In a mobile environment, disconnected form submission can extend the productivity of users even when a server is not reachable. This allows multiple data entry pages to be filled without connecting to any network. Also, with the re-editing function of the present invention, a user can draft a few forms and have a chance to review, approve, or edit them before they finally are sent to the server.
As described above, a form may be treated as any HTML page and the operations of FIG. 4 carried out to create an entry in the request queue corresponding to the filled out form. Like regular HTML pages, the user obtains a cached HTML form using a URL. The user fills in the form and submits it using one of the action buttons. When a form is submitted, the name/value pairs together with the originating form URL are stored and queued. If the user requests the same URL form again and submits a new result, the new submission is kept separate from the previous submission. Every submission is counted as a separate entry in the queue for automatic submission when a connection becomes available. These entries remains stored until they are deleted by a user.
FIG. 6 illustrates the re-editing process of forms utilizing the present invention. This reediting utilizes the forms in the queue of FIG. 4. As seen in FIG. 6, a list of available forms in the queue is provided to the browser (block 100) and user input selecting a queue entry is obtained (block 102). An HTML page may be presented to the user to display the entries in the queue which may be accessed using hyperlinks.
Based on the user input a form corresponding to the URL of the form used to generate the queued request is obtained from the local cache (block 104). The base form may be retrieved based on previously inserted data indicating the origin of the form. When the blank form is first fetched from the server, the client side intercept inserts hidden values into the HTML before returning the page to the browser. The hidden information includes both the originating URL and the form number within the page. To re-edit the form, the blank form is retrieved using the hidden value containing the form's URL which is stored with the request in the request queue to associate the request with the form that generated the request.
The form and the queued request are scanned to match name/value pairs in the request (block 106). If any match is found, the default selection or input value is then changed to reflect the user's submission (block 108). Special care should be taken with Web pages that consist of multiple HTML forms, since they may use the same field names in different subforms. Therefore, according to the present invention, subforms are assigned a unique identifier and tracked so that the proper form may be recalled to recreate the original request. The original input form and data are then reconstructed. If a response to request has already been received, (block 110) then, optionally, the submission button may be replaced by a link to the response so that the user may view the results of the submission (block 112). Otherwise, the reconstructed request is provided to the browser for editing by the user (block 114). If resubmitted the existing queue entry may be overwritten with the new data, or, optionally, the user could select that a new entry in the queue is provided. Such a feature would allow the user to use a filled out form as a template for creating additional requests with similar data with only minor further input.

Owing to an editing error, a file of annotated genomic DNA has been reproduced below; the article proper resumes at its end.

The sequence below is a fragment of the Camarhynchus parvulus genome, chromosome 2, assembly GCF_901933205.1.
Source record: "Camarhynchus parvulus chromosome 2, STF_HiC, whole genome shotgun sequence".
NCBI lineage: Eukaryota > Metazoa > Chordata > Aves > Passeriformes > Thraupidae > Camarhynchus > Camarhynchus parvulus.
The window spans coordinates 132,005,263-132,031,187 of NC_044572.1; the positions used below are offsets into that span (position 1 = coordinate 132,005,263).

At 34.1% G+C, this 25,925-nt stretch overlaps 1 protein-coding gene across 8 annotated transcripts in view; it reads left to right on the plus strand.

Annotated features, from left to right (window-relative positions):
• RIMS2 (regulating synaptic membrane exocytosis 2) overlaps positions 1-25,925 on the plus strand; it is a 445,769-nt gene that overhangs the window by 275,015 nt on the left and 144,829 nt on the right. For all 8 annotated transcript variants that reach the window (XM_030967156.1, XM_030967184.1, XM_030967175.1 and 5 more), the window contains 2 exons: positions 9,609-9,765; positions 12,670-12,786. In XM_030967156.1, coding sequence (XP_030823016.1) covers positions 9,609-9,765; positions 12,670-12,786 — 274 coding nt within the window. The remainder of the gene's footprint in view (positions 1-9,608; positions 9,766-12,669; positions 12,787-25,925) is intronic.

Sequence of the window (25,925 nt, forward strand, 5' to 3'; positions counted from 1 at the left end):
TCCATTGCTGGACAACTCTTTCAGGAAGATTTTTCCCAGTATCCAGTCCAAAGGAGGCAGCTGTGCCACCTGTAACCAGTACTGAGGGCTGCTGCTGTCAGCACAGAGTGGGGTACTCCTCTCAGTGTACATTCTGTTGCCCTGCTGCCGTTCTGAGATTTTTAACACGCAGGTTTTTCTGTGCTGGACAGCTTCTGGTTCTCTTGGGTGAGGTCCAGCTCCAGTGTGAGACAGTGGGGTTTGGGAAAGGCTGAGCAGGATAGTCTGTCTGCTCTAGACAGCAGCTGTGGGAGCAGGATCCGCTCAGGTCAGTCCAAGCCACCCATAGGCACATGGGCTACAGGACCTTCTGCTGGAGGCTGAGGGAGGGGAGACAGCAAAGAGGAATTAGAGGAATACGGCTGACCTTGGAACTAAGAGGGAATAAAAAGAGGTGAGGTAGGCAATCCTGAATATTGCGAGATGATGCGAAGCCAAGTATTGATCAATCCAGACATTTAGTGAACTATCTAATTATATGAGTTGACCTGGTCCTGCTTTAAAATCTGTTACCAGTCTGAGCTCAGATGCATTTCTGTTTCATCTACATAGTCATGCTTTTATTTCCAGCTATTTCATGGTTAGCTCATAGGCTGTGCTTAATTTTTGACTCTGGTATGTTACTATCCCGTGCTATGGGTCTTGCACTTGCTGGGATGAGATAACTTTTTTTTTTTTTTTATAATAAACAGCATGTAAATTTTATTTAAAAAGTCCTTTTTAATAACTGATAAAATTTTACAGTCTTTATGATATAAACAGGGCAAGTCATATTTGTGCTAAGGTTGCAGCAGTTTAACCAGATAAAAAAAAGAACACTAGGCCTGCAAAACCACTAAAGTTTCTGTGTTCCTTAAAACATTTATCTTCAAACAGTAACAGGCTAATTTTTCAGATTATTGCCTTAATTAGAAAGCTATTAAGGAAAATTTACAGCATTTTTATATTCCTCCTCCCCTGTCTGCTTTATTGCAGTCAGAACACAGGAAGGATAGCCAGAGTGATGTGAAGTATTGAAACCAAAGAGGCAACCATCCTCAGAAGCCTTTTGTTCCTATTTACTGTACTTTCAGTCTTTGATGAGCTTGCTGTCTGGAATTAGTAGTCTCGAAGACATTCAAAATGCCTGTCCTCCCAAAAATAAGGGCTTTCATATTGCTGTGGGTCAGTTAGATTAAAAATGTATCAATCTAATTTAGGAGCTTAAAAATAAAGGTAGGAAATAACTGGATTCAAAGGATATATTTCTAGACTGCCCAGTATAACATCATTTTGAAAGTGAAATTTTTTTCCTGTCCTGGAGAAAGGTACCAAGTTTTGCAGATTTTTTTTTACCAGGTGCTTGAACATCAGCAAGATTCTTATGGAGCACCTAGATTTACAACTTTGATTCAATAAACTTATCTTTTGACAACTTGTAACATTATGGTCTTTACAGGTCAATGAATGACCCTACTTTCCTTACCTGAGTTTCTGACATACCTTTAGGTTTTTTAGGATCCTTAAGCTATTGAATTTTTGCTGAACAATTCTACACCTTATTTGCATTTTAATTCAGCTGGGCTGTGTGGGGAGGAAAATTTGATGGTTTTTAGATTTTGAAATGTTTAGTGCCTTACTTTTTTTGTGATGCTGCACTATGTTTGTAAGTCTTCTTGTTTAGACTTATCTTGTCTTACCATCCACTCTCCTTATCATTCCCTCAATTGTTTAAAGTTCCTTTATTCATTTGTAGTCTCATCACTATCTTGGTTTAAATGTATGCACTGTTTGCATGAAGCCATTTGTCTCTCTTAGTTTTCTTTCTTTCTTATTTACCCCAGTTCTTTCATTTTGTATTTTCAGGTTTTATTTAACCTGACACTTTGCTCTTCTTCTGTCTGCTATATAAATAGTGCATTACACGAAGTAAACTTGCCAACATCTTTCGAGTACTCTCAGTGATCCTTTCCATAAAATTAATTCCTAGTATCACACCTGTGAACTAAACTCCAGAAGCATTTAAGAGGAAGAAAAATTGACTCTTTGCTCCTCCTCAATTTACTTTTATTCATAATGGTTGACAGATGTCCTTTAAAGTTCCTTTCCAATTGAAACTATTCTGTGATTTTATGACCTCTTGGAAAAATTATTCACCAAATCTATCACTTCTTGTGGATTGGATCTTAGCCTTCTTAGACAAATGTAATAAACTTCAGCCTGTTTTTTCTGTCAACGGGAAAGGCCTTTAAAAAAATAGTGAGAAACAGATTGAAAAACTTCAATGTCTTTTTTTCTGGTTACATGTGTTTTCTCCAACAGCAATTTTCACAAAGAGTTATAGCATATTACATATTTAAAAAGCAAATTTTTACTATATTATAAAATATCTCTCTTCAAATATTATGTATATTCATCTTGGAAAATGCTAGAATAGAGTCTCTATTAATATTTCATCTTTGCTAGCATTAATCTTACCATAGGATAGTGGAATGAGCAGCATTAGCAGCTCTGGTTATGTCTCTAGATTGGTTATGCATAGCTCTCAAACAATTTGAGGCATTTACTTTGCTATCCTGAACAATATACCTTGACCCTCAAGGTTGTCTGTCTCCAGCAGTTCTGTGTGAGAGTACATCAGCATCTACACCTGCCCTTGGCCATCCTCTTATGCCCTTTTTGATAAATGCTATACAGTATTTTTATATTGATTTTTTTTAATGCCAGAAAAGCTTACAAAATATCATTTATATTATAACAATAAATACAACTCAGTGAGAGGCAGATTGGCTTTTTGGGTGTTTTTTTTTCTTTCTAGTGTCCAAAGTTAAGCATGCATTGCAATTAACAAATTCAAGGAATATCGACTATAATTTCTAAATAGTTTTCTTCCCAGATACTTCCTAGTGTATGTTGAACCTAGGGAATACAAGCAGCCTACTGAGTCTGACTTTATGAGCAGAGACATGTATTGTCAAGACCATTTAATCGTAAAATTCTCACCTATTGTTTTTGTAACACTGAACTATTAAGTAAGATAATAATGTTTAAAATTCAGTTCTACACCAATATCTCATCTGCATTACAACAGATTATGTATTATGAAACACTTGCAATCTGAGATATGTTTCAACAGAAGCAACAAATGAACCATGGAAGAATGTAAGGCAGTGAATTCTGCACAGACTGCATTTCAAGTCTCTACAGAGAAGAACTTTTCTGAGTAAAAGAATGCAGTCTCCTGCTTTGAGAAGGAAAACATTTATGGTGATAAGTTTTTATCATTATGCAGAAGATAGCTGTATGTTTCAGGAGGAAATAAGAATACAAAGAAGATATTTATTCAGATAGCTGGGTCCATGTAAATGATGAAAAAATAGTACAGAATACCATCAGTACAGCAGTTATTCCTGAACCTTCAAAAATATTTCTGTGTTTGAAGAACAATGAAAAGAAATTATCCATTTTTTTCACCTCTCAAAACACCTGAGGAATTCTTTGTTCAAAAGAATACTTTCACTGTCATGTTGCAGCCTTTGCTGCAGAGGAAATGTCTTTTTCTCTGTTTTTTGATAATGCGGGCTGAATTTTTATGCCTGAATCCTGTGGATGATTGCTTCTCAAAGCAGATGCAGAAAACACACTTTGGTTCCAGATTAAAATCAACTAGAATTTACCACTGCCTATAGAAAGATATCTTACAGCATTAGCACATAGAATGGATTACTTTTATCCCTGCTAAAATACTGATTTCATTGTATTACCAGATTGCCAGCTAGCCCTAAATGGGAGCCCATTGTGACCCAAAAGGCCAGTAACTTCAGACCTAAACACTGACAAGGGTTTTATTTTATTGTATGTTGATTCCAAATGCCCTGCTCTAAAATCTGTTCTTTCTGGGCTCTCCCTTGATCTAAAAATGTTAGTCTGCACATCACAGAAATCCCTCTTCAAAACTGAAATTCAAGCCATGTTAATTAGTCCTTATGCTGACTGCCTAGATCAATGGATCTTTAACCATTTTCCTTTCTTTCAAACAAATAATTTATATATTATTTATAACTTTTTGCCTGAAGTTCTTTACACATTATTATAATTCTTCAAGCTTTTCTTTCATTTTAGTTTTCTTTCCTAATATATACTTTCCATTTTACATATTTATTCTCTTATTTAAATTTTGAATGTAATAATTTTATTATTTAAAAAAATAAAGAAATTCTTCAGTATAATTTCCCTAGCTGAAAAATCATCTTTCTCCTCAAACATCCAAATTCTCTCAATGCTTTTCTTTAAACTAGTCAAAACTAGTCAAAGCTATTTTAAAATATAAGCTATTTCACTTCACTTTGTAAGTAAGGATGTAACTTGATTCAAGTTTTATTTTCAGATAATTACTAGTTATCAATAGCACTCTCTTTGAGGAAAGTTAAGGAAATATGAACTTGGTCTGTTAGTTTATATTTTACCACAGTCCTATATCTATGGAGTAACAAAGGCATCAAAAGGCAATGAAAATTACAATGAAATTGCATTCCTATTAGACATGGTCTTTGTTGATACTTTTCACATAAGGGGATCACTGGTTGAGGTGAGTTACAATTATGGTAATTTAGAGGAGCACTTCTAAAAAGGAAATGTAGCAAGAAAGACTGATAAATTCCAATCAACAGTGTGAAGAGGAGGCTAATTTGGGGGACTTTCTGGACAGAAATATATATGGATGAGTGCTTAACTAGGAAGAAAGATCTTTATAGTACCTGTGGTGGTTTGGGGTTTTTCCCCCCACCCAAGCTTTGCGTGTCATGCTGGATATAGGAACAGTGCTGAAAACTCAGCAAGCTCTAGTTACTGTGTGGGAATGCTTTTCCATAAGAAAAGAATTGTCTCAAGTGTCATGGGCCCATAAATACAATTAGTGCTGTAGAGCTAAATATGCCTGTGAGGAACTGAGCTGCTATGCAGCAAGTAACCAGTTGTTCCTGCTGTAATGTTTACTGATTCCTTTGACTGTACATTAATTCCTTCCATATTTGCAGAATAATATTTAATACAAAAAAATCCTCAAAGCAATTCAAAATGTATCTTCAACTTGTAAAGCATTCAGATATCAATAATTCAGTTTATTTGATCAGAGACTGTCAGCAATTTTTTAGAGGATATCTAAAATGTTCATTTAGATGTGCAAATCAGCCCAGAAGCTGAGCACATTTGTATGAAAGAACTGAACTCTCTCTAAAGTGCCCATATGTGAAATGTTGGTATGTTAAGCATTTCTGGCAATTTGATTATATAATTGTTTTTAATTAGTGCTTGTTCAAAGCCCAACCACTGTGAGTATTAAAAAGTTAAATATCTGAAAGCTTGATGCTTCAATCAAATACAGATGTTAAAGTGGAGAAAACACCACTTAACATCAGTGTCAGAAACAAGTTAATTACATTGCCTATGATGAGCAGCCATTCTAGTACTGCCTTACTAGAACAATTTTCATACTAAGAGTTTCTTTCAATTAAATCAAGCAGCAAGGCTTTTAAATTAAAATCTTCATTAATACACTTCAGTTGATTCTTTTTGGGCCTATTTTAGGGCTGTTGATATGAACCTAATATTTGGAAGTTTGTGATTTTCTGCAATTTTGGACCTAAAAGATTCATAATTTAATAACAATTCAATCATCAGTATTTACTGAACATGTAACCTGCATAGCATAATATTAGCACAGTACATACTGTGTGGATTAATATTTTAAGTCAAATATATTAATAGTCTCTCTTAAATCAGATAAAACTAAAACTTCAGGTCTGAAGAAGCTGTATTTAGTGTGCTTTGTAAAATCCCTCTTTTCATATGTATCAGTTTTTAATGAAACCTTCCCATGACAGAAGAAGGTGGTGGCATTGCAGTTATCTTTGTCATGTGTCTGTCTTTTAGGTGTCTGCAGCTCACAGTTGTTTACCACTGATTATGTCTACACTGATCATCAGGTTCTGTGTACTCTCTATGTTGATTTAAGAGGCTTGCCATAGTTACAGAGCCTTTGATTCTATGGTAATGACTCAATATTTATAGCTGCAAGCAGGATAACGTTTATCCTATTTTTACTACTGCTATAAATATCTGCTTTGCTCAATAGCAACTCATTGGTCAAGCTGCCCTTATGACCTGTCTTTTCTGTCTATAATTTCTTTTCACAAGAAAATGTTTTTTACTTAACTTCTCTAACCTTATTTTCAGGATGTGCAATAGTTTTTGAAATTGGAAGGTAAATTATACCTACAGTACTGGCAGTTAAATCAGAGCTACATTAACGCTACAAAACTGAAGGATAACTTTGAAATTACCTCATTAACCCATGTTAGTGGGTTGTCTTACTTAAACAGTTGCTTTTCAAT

In the drawings and specification, there have been disclosed typical preferred embodiments of the invention and, although specific terms are employed, they are used in a generic and descriptive sense only and not for purposes of limitation, the scope of the invention being set forth in the following claims.
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|Classification internationale||G06F13/00, H04L29/06, G06F15/00|
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|28 janv. 1998||AS||Assignment|
Owner name: INTERNATIONAL BUSINESS MACHINES CORPORATION, NEW Y
Free format text: ASSIGNMENT OF ASSIGNORS INTEREST;ASSIGNORS:CHANG, HUNG-YANG;COHEN, NORMAN H.;FLOYD, RICHARD A.;AND OTHERS;REEL/FRAME:010152/0647
Effective date: 19970814
|10 juil. 2003||FPAY||Fee payment|
Year of fee payment: 4
|13 juil. 2007||FPAY||Fee payment|
Year of fee payment: 8
|15 juil. 2011||FPAY||Fee payment|
Year of fee payment: 12